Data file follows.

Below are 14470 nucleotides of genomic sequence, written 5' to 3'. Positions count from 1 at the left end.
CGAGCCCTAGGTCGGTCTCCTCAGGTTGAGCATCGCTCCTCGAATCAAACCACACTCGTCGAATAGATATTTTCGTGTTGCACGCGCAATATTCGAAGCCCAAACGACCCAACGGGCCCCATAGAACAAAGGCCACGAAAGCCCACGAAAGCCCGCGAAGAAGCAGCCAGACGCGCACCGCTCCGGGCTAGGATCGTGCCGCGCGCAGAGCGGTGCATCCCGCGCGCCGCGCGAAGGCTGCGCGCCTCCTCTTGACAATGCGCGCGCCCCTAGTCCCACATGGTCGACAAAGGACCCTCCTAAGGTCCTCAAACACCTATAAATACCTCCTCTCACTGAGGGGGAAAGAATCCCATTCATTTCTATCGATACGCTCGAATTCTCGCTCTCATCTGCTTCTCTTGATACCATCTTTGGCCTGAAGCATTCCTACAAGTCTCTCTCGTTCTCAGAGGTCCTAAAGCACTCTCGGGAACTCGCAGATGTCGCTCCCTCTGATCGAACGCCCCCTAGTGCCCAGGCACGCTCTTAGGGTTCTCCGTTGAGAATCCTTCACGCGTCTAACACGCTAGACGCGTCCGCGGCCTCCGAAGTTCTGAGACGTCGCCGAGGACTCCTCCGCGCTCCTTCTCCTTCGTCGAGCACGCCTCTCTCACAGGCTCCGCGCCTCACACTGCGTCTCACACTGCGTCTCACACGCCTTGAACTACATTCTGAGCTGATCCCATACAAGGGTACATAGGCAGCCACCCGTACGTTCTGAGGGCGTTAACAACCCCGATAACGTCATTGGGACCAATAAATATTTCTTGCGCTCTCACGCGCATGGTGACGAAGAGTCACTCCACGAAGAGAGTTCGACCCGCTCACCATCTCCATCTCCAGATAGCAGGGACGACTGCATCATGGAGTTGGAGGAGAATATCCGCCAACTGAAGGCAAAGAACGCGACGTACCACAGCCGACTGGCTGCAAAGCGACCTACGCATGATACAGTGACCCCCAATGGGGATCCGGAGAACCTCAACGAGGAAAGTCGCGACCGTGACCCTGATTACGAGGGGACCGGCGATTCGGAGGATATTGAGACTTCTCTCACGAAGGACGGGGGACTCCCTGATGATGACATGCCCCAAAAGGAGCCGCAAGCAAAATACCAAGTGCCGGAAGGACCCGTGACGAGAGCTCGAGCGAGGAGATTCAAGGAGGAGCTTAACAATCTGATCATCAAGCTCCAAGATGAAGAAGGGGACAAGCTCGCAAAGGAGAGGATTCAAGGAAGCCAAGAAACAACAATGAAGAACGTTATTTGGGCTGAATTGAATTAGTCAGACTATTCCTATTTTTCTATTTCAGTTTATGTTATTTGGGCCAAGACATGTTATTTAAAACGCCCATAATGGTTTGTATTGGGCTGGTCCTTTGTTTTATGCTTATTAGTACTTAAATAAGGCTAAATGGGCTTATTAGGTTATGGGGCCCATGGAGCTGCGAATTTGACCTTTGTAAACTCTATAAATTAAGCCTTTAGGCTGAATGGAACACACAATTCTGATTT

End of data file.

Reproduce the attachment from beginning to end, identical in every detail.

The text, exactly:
Below are 14470 nucleotides of genomic sequence, written 5' to 3'. Positions count from 1 at the left end.
CGAGCCCTAGGTCGGTCTCCTCAGGTTGAGCATCGCTCCTCGAATCAAACCACACTCGTCGAATAGATATTTTCGTGTTGCACGCGCAATATTCGAAGCCCAAACGACCCAACGGGCCCCATAGAACAAAGGCCACGAAAGCCCACGAAAGCCCGCGAAGAAGCAGCCAGACGCGCACCGCTCCGGGCTAGGATCGTGCCGCGCGCAGAGCGGTGCATCCCGCGCGCCGCGCGAAGGCTGCGCGCCTCCTCTTGACAATGCGCGCGCCCCTAGTCCCACATGGTCGACAAAGGACCCTCCTAAGGTCCTCAAACACCTATAAATACCTCCTCTCACTGAGGGGGAAAGAATCCCATTCATTTCTATCGATACGCTCGAATTCTCGCTCTCATCTGCTTCTCTTGATACCATCTTTGGCCTGAAGCATTCCTACAAGTCTCTCTCGTTCTCAGAGGTCCTAAAGCACTCTCGGGAACTCGCAGATGTCGCTCCCTCTGATCGAACGCCCCCTAGTGCCCAGGCACGCTCTTAGGGTTCTCCGTTGAGAATCCTTCACGCGTCTAACACGCTAGACGCGTCCGCGGCCTCCGAAGTTCTGAGACGTCGCCGAGGACTCCTCCGCGCTCCTTCTCCTTCGTCGAGCACGCCTCTCTCACAGGCTCCGCGCCTCACACTGCGTCTCACACTGCGTCTCACACGCCTTGAACTACATTCTGAGCTGATCCCATACAAGGGTACATAGGCAGCCACCCGTACGTTCTGAGGGCGTTAACAACCCCGATAACGTCATTGGGACCAATAAATATTTCTTGCGCTCTCACGCGCATGGTGACGAAGAGTCACTCCACGAAGAGAGTTCGACCCGCTCACCATCTCCATCTCCAGATAGCAGGGACGACTGCATCATGGAGTTGGAGGAGAATATCCGCCAACTGAAGGCAAAGAACGCGACGTACCACAGCCGACTGGCTGCAAAGCGACCTACGCATGATACAGTGACCCCCAATGGGGATCCGGAGAACCTCAACGAGGAAAGTCGCGACCGTGACCCTGATTACGAGGGGACCGGCGATTCGGAGGATATTGAGACTTCTCTCACGAAGGACGGGGGACTCCCTGATGATGACATGCCCCAAAAGGAGCCGCAAGCAAAATACCAAGTGCCGGAAGGACCCGTGACGAGAGCTCGAGCGAGGAGATTCAAGGAGGAGCTTAACAATCTGATCATCAAGCTCCAAGATGAAGAAGGGGACAAGCTCGCAAAGGAGAGGATTCAAGGAAGCCAAGAAACAACAATGAAGAACGTTATTTGGGCTGAATTGAATTAGTCAGACTATTCCTATTTTTCTATTTCAGTTTATGTTATTTGGGCCAAGACATGTTATTTAAAACGCCCATAATGGTTTGTATTGGGCTGGTCCTTTGTTTTATGCTTATTAGTACTTAAATAAGGCTAAATGGGCTTATTAGGTTATGGGGCCCATGGAGCTGCGAATTTGACCTTTGTAAACTCTATAAATTAAGCCTTTAGGCTGAATGGAACACACAATTCTGATTT